## Mendelian Randomisation and Instrumental Variables in umx

Instrumental variable (IV) analyses are widely used in fields as diverse as economics, and genetic epidemiology.

This page shows how to implement these analyses in `umx`

.

IV analyses allow the estimation of causal relationships when confounding is likely but controlled experiments are not feasible. This ubiquitous situation has lead to many non-replicable findings driven by unmeasured or excluded confounders (Ioannidis, 2012).

### Motivation: linear regression can be misleading

Consider some explanatory equation e.g. `Y ~ š½āX + Īµ`

. As a scientific construct, this is interpreted as the causal claim that X plays a causal role in Y. Methodologically, we seek to create conditions that allow us to validly interpret significant estimates of š½ā as support for a causal role of `X`

If, however covariates are correlated with the error terms, ordinary least squares regression produces biased and inconsistent estimates.[2]

Such correlation with error occurs when:

- The DV (Y) causes one or more of the covariates (āreverseā causation).
- One or more explanatory variables is unmeasured.
- Covariates are subject to measurement error.

Of course one or more of these are almost inevitable, making regression results suspect and often misleading.

If an `instrument`

is available, these problems can be overcome. An instrumental variable is a variable that does not suffer from the problems of the confounded predictor. It must:

- Not be in the explanatory equation.
- Controlling for (āconditional onā) any other covariates, it must correlate with the endogenous explanatory variable(s).

In linear models, there are two main requirements for using an IV:

- The instrument must be correlated with the endogenous explanatory variables, conditional on the other covariates.
- The instrument cannot be correlated with the error term in the explanatory equation (conditional on the other covariates)

In this example, we examine the causal influence of X on Y, using an instrumental variable (qtl) which affects only X, based on Professor David Evansā presentation at the 2016 International twin workshop,

The next block of code simply sets up a simulated dataset containing X, Y, qtl (a SNP affecting exposure X), and U - a covariate which induces a correlation between X and Y and which, if not measured, confounds the association of X and Y, allowing an errant researcher to assert evidence that X affects Y.

Our first analysis one is a simple linear model (or ordinary least squares regression). This will reveal a large association of X with Y and is the kind of analysis that has been criticised in false-positive epidemiology.

```
library(umx)
df = umx_make_MR_data(nSubjects = 10000, Vqtl = .02, bXY= .1, bUX= .5, pQTL= .5, seed = 123)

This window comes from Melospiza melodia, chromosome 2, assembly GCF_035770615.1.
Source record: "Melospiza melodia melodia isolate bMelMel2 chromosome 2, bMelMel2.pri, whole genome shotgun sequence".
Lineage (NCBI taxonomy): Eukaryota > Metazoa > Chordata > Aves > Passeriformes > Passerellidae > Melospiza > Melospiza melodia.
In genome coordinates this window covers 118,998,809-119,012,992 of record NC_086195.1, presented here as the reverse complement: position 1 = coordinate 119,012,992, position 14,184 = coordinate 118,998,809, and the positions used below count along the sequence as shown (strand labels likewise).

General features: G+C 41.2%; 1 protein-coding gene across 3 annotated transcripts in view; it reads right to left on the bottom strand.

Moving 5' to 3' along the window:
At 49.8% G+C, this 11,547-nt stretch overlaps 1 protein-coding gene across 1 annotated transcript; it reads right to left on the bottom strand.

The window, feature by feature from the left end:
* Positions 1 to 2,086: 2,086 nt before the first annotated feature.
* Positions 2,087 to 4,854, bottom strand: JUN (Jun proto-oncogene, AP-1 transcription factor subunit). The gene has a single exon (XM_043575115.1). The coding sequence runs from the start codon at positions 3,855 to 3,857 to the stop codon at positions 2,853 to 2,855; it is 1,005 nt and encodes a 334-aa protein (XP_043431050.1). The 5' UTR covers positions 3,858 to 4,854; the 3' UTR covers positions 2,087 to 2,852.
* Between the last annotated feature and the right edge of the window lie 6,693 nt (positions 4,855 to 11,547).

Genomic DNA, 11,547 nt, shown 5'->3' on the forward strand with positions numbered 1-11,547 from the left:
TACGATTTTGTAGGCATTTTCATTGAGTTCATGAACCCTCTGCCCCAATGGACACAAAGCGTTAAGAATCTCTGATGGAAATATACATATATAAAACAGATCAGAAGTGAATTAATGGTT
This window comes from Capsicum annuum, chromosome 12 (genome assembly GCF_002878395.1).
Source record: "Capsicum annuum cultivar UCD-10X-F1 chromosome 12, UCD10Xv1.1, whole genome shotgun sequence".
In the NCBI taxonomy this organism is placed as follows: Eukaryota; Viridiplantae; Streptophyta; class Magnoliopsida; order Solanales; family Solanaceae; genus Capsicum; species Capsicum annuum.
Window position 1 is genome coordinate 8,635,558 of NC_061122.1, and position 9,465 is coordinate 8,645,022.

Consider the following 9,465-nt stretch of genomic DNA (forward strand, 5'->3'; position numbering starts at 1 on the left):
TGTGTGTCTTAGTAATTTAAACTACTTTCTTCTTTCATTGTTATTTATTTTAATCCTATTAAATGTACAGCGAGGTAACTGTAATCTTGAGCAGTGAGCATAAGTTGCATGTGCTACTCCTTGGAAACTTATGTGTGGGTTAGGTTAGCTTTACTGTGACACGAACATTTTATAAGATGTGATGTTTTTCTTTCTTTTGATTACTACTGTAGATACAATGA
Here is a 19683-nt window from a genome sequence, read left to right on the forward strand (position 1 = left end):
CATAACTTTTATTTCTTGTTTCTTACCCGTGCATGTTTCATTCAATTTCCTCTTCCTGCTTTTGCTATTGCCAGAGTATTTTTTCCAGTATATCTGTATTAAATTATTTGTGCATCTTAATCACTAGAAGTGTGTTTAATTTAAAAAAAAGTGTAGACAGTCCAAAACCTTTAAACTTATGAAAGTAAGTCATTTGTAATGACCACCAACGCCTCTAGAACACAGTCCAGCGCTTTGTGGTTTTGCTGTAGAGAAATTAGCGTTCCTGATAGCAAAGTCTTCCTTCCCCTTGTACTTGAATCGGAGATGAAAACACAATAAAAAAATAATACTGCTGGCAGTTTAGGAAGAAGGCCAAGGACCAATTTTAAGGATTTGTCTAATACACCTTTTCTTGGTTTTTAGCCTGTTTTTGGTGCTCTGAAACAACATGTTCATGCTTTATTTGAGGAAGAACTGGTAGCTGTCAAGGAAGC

m1 = lm(Y ~ X , data = df); umxAPA(m1) # Appears Y is caused by X: Ī² = 0.35 [0.33, 0.37]
m1 = lm(Y ~ X + U, data = df); umxAPA(m1) # Controlling U reveals the true link: Ī² = 0.09 [0.07, 0.11]
```

### Mendelian randomization analysis

Next, we analyse a Mendelian randomization trial.

A conventional implementation involves two-stage least squares. In R, we can do this using John Foxās `tsls`

function from the from `sem`

library

```
m1 = sem::tsls(formula = Y ~ X, instruments = ~ qtl, data = df); coef(m1)
summary(m1)
```

Ā | Estimate | Std. | Error | t |
---|---|---|---|---|

(Intercept) | 0.002 | 0.010 | 0.238 | 0.812 |

X | 0.159 | 0.075 | 2.108 | 0.035 |

Now we can see that `X`

may indeed affect `Y`

, but with the simulated effect size now correctly estimated at .1 (as specified in the simulated data) rather than the confounded .35 reported from the simple `lm`

previously presented. Importantly, we didnāt need to know (measure) `U`

, (the confounders).

### Implementing MR in umx

You could of course build an MR model with `umxRAM`

, but `umx`

also gives us the shortcut `umxMR`

function which builds the model for you.

First, `umxRAM`

:

```
df = umx_make_MR_data(10e4)
m2 <- umxRAM("myMR", data = df, autoRun = FALSE,
umxPath(v.m. = c("qtl", "X", "Y")),
umxPath("qtl", to = "X"),
umxPath("X", to = "Y")
# umxPath("X", with = "Y") # Due to OpenMx rules, will be deleted!
)
m2 <- umxModify(m2, "X_with_Y", free = TRUE, value = .2)
```

*note*: This double-step is required because OpenMx will otherwise over-write the `XāY`

path when you add `XāY`

.

```
plot(m2, digits = 3)
```

## umxMR

Now an exactly equivalent model in `umxMR`

:

```
df = umx_make_MR_data(10e4)
m1 = umxMR(Y~X, instruments= ~qtl, data = df)
plot(m1, means = FALSE, min = "")
```

**TODO**:

- Add an example with data in which the assumptions are violated, e.g.
`qtl`

directly affects`Y`

, or affects`U`

**Refs**
Ioannidis, J. P. (2012). Why Science Is Not Necessarily Self-Correcting. *Perspectives in Psychological Science*, **7**, 645-654. doi:10.1177/1745691612464056